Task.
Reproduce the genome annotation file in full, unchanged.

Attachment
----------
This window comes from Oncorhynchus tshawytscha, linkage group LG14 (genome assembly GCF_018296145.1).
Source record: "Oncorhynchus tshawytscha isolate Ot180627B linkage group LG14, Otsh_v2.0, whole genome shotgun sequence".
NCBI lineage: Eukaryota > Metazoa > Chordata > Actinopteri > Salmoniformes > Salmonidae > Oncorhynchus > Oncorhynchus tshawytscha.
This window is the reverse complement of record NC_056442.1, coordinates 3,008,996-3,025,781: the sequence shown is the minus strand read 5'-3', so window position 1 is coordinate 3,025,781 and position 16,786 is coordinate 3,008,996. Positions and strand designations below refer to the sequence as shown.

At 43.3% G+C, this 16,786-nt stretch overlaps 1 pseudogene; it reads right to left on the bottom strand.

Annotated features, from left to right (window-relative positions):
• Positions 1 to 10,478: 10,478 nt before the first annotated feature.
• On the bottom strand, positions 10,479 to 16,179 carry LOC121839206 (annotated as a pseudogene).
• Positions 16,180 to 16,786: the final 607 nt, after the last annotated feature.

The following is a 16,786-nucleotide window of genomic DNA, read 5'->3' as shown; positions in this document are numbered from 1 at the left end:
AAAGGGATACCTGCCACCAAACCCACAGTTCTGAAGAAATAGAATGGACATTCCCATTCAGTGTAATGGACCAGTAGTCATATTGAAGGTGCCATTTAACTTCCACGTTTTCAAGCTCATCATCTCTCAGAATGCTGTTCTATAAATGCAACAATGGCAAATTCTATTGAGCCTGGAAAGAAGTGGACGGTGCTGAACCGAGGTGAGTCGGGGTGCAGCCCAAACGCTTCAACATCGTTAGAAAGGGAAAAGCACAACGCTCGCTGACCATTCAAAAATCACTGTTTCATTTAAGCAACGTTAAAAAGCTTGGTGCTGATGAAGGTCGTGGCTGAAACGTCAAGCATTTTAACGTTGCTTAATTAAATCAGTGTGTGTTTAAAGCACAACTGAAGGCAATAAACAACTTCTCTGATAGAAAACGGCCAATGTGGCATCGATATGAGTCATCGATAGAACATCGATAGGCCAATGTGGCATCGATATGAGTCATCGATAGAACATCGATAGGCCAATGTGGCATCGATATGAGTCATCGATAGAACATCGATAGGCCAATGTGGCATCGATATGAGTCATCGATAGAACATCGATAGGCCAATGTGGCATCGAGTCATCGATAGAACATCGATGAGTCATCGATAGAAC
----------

This window comes from Oncorhynchus tshawytscha, linkage group LG14 (genome assembly GCF_018296145.1).
Source record: "Oncorhynchus tshawytscha isolate Ot180627B linkage group LG14, Otsh_v2.0, whole genome shotgun sequence".
NCBI lineage: Eukaryota > Metazoa > Chordata > Actinopteri > Salmoniformes > Salmonidae > Oncorhynchus > Oncorhynchus tshawytscha.
This window is the reverse complement of record NC_056442.1, coordinates 3,008,996-3,025,781: the sequence shown is the minus strand read 5'-3', so window position 1 is coordinate 3,025,781 and position 16,786 is coordinate 3,008,996. Positions and strand designations below refer to the sequence as shown.

At 43.3% G+C, this 16,786-nt stretch overlaps 1 pseudogene; it reads right to left on the bottom strand.

Annotated features, from left to right (window-relative positions):
• Positions 1 to 10,478: 10,478 nt before the first annotated feature.
• On the bottom strand, positions 10,479 to 16,179 carry LOC121839206 (annotated as a pseudogene).
• Positions 16,180 to 16,786: the final 607 nt, after the last annotated feature.

The following is a 16,786-nucleotide window of genomic DNA, read 5'->3' as shown; positions in this document are numbered from 1 at the left end:
AAAGGGATACCTGCCACCAAACCCACAGTTCTGAAGAAATAGAATGGACATTCCCATTCAGTGTAATGGACCAGTAGTCATATTGAAGGTGCCATTTAACTTCCACGTTTTCAAGCTCATCATCTCTCAGAATGCTGTTCTATAAATGCAACAATGGCAAATTCTATTGAGCCTGGAAAGAAGTGGACGGTGCTGAACCGAGGTGAGTCGGGGTGCAGCCCAAACGCTTCAACATCGTTAGAAAGGGAAAAGCACAACGCTCGCTGACCATTCAAAAATCACTGTTTCATTTAAGCAACGTTAAAAAGCTTGGTGCTGATGAAGGTCGTGGCTGAAACGTCAAGCATTTTAACGTTGCTTAATTAAATCAGTGTGTGTTTAAAGCACAACTGAAGGCAATAAACAACTTCTCTGATAGAAAACGGCCAATGTGGCATCGATATGAGTCATCGATAGAACATCGATAGGCCAATGTGGCATCGATATGAGTCATCGATAGAACATCGATAGGCCAATGTGGCATCGATATGAGTCATCGATAGAACATCGATAGGCCAATGTGGCATCGATATGAGTCATCGATAGAACATCGATAGGCCAATGTGGCATCGAGTCATCGATAGAACATCGATGAGTCATCGATAGAAC